Imaging-guided biopsy has the following advantages
The MRI-guided biopsy is specific targeting of tumor suspicious region instead of random sampling (TRUS biopsy can miss aggressive cancer lesions about 30-35% of the time)
Minimally invasive with fewer cores (3-4) instead of 12 core TRUS Bx
Reduced chances of infection
Increased sensitivity of detecting aggressive lesions with decreased potential for detecting indolent disease. This reduces overtreatment and prevents the psychological burden with misclassification of cancer stage
What should I expect before the (MR-guided) biopsy procedure?
Most patients visiting the clinic are concerned about the actual procedure and what it entails.
At DMI we believe in providing care with advanced technology.
Patients can request a consultation with one of our expert clinicians to address questions and uncertainties around the procedure.
Prior to the procedure, they are also provided an informed consent form that details the risks and benefits.
Patients are recommended to discontinue anticoagulants at least five days before the biopsy.
Antibiotics are administered during the biopsy to avoid any infection or inflammation. We use numbing jelly to make sure the patients have an overall comfortable experience.
What is Gleason score?
Gleason score is an indicator of prostate cancer condition - higher scores mean more aggressive cellular architecture (think of golf scores!).
It is the sum of two numbers, Primary Gleason Grade and Secondary Gleason Grade, ranging from 1-5 that indicate the pathology of the cells in the tumor. A lower number indicates that the biopsy is closer to normal tissue and vice versa.
The Gleason Scores (sum of Grades) range between 6-10 and describe the aggressiveness of the disease. Higher scores (8 and above) predict that cancers might grow and/or spread quickly. A Gleason score 7 (4+3/ 3+4) suggests intermediate risk with 4+3 being at a higher risk of progression than 3+4 (as the 4 pattern is dominant).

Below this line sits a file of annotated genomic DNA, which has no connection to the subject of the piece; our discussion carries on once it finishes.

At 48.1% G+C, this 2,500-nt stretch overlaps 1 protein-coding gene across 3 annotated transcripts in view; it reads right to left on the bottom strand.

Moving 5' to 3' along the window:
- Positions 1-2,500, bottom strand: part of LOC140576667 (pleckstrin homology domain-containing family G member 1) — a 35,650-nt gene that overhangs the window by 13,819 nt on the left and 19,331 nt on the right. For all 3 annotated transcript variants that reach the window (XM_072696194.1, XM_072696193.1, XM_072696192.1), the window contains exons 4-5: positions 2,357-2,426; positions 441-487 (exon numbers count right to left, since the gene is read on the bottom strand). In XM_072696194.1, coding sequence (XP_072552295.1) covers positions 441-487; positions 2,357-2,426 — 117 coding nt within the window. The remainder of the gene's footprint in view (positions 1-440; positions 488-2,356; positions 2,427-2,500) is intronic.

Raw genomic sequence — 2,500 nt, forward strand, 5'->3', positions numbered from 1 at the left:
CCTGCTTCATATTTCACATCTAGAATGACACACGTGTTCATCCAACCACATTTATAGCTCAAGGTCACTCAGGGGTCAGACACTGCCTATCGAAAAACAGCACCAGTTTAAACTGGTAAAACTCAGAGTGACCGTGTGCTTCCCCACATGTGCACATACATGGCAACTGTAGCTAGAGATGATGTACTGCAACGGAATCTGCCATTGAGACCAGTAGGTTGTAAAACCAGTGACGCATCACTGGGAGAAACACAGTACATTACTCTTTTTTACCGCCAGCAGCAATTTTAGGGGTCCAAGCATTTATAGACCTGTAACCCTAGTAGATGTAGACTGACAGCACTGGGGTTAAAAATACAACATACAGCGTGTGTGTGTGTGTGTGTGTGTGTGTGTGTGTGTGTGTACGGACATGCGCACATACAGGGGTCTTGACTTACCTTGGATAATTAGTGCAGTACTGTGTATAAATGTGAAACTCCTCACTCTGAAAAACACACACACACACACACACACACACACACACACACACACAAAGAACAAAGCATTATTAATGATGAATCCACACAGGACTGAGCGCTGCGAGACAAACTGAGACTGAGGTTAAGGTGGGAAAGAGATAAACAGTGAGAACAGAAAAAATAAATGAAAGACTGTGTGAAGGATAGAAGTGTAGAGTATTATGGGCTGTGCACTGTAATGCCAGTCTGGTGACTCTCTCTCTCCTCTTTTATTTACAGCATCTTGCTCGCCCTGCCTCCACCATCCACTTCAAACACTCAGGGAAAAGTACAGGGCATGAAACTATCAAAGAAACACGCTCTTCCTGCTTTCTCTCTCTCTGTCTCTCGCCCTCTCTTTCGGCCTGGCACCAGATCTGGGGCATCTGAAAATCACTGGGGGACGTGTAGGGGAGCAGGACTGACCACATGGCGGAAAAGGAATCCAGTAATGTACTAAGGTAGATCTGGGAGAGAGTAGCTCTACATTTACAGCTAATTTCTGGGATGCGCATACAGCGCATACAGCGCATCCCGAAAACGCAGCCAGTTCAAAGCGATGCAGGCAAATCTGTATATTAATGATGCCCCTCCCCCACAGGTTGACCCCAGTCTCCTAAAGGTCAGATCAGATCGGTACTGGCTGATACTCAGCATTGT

Hear From Our Patients!
When my first Urologist suggested I use his procedure to remove my prostate, I decided to look for other alternatives. In my search, I came across this ablation procedure and thought that it would work best for me. I contacted DMI and set up and appointment and after initial testing and imaging, decided to go with it. I’m so glad I did. It’s been 10 months since my procedure and PSA is down to 1.4 now, and the images show a clean and healthy prostate gland. Everyone on the staff and those who worked directly with have been an absolute joy to work with.
M.E.F., Scottsdale, AZ
Since April 1 when Dr. May located the small tumor in the left anterior lobe, a second tumor had started in the right anterior lobe. Because of early detection by the MRI biopsy, the cancer was contained and removed before it had a chance to spread. Several of my physician friends have confirmed that it was very rare to detect such an aggressive cancer in the anterior lobe this early and the routine ultrasound biopsy would not have caught it. Months of waitful watching could have been deadly.
B.K., Springfield, Illinois